March 28, 2021 at 18:55 JST
Sekiwake Terunofuji grabbed his third career championship with a 12-3 record in the Spring Grand Sumo Tournament in Tokyo on March 28, virtually guaranteeing his promotion back to sumo’s second highest rank of ozeki.
Terunofuji forced out ozeki Takakeisho, who was one win behind, on the last day of the 15-day tourney, shattering the latter's hopes of forcing a playoff.
“I was relieved to win,” Terunofuji said during an interview after he was handed the Emperor’s Cup. “Without support from my fans, I would not have made a comeback here, so please continue to support me.”
Terunofuji, who is 29 and hails from Mongolia, emerged as the solo leader on March 27 by posting a convincing win against ozeki Asanoyama after co-leader komusubi Takayasu lost his bout earlier that day and fell out of contention for the lead.
Terunofuji’s record of piling up 36 wins in the latest three tournaments easily cleared the Japan Sumo Association's basic requirement of 33 wins to be promoted to ozeki.
He was first promoted to ozeki in 2015 after capturing his first championship and remained in the rank for 14 successive tourneys.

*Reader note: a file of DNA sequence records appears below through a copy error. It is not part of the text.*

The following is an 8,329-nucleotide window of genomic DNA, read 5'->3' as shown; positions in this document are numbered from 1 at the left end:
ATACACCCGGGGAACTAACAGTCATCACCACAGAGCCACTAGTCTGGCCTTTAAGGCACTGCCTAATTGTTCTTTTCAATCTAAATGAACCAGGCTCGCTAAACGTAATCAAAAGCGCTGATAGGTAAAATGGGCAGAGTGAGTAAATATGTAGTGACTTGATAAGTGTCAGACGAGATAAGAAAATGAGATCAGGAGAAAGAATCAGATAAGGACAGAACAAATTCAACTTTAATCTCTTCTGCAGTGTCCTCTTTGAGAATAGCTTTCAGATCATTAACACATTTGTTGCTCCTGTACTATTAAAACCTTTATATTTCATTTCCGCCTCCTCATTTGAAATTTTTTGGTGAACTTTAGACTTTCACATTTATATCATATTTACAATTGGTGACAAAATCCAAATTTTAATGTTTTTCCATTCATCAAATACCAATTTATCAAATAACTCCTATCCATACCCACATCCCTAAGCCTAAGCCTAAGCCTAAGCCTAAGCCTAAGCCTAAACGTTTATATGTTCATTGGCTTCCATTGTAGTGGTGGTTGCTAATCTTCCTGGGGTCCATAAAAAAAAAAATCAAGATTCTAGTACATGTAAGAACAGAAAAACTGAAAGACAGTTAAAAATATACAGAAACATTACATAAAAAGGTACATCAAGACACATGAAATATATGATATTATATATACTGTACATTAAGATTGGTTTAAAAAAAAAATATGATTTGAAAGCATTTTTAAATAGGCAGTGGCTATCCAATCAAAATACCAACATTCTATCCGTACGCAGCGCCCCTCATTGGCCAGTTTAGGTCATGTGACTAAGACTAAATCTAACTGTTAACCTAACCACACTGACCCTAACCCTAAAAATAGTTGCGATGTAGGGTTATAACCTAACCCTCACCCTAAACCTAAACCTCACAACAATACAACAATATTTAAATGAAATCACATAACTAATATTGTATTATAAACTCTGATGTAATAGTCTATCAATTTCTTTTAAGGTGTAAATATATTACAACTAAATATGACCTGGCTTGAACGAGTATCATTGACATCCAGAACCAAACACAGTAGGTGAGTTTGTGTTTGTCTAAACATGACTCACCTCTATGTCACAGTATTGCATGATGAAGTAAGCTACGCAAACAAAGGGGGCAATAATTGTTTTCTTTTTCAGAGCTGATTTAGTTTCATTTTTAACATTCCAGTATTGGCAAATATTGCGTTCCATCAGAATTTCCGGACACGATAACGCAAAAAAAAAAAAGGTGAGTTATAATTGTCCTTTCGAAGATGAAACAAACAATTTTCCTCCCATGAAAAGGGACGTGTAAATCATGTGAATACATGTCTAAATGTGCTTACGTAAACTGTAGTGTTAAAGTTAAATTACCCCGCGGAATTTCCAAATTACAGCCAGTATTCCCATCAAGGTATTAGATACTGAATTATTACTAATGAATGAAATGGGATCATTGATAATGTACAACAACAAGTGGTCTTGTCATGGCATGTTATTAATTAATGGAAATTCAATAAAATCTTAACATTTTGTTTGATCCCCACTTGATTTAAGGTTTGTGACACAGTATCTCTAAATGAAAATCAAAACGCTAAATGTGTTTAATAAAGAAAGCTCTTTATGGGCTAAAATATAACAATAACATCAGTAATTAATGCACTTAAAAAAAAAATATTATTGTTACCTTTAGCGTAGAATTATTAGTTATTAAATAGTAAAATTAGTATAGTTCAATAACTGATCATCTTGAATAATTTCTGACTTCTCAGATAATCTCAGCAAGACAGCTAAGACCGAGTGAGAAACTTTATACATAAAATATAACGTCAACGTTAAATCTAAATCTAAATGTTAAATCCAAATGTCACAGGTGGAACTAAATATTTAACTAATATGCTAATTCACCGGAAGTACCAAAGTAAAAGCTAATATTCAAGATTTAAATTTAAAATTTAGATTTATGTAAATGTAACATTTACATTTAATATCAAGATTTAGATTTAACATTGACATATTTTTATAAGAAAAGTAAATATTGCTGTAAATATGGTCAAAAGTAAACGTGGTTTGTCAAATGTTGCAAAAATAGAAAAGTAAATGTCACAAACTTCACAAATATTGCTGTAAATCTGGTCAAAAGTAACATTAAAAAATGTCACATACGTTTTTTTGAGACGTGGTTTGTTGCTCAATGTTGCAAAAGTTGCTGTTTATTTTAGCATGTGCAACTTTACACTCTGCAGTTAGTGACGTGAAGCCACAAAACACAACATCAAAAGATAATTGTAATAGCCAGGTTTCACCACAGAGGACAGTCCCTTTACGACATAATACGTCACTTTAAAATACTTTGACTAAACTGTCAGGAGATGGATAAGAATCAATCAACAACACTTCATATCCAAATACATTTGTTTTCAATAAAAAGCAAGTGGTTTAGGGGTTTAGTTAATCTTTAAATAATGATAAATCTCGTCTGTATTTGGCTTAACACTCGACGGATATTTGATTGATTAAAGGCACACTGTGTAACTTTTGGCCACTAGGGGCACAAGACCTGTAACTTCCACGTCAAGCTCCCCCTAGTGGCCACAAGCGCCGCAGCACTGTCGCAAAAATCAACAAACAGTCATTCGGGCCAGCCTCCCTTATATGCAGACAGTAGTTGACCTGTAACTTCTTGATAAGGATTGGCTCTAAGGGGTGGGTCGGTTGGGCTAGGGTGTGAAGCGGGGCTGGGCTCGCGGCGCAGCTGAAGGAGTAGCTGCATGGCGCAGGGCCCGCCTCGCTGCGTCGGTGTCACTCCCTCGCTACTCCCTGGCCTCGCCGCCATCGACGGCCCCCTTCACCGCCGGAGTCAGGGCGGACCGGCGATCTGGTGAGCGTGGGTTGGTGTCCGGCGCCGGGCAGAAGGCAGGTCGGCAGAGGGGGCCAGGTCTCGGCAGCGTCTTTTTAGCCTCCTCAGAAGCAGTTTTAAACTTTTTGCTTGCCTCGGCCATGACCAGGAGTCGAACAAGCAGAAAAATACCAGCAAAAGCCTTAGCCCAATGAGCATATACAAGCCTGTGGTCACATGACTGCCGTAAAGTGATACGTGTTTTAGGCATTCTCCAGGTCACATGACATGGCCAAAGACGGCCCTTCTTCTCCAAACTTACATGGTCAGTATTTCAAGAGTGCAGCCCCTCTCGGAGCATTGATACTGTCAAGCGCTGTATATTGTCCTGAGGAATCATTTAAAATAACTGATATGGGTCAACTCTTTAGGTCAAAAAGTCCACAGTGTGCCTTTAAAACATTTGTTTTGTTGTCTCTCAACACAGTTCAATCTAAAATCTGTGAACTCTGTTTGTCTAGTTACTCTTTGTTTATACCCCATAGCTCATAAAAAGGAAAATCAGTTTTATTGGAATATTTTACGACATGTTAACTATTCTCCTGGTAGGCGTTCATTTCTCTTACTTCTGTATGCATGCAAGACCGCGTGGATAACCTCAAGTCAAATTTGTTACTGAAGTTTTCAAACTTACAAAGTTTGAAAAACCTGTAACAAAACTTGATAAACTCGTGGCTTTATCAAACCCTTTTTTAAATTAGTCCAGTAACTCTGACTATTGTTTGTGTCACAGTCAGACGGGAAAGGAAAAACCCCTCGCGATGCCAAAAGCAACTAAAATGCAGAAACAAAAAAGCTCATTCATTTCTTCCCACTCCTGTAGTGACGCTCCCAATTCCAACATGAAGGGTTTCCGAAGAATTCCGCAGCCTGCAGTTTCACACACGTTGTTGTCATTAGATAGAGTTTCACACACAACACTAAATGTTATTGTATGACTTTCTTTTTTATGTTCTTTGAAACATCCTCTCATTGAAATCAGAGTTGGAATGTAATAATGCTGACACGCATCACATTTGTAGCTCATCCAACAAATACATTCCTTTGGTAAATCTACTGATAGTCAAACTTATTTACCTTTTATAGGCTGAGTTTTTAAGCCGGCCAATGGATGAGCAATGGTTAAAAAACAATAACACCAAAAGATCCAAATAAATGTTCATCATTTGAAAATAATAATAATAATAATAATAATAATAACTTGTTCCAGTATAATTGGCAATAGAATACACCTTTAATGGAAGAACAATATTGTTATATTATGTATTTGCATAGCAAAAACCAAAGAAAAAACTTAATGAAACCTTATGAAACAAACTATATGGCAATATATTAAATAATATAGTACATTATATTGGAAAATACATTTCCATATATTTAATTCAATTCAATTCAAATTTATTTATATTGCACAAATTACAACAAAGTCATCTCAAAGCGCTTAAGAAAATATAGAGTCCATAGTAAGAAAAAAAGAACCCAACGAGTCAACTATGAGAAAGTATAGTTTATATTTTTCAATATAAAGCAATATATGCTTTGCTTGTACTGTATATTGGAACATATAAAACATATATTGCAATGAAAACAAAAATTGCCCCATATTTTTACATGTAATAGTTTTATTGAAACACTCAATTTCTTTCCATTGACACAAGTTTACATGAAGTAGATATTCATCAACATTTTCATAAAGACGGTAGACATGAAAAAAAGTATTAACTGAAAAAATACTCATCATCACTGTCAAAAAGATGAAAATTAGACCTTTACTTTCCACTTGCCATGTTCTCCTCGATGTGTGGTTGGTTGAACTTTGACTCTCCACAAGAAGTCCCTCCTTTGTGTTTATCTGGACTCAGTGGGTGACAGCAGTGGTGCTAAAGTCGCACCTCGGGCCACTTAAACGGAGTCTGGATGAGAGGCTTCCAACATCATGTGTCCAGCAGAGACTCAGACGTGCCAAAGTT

But he was eventually relegated to sumo’s second-lowest jonidan division as he struggled with persistent injuries and sickness.
Terunofuji steadily crawled back to the highest makuuchi division, adding another championship in the July Grand Sumo Tournament in 2020.
Terunofuji's return to ozeki from the jonidan division was described as the “the biggest comeback in history.”
He was said to have considered retiring from sumo when his career hit its lowest ebb.
“I am so glad I did not quit sumo,” Terunofuji said during the interview.
The tournament at the Ryogoku Kokugikan opened with yokozuna Hakuso returning to the dohyo after recovering from COVID-19.
But the highest-ranked wrestler dropped out of the tourney on the third day after his doctor declared a knee injury needed two months of recuperation.
Fellow yokozuna Kakuryu stayed away from the March tournament from the outset due to injuries. He later announced his retirement from the sport, leaving Hakuho the only wrestler in sumo’s highest rank.
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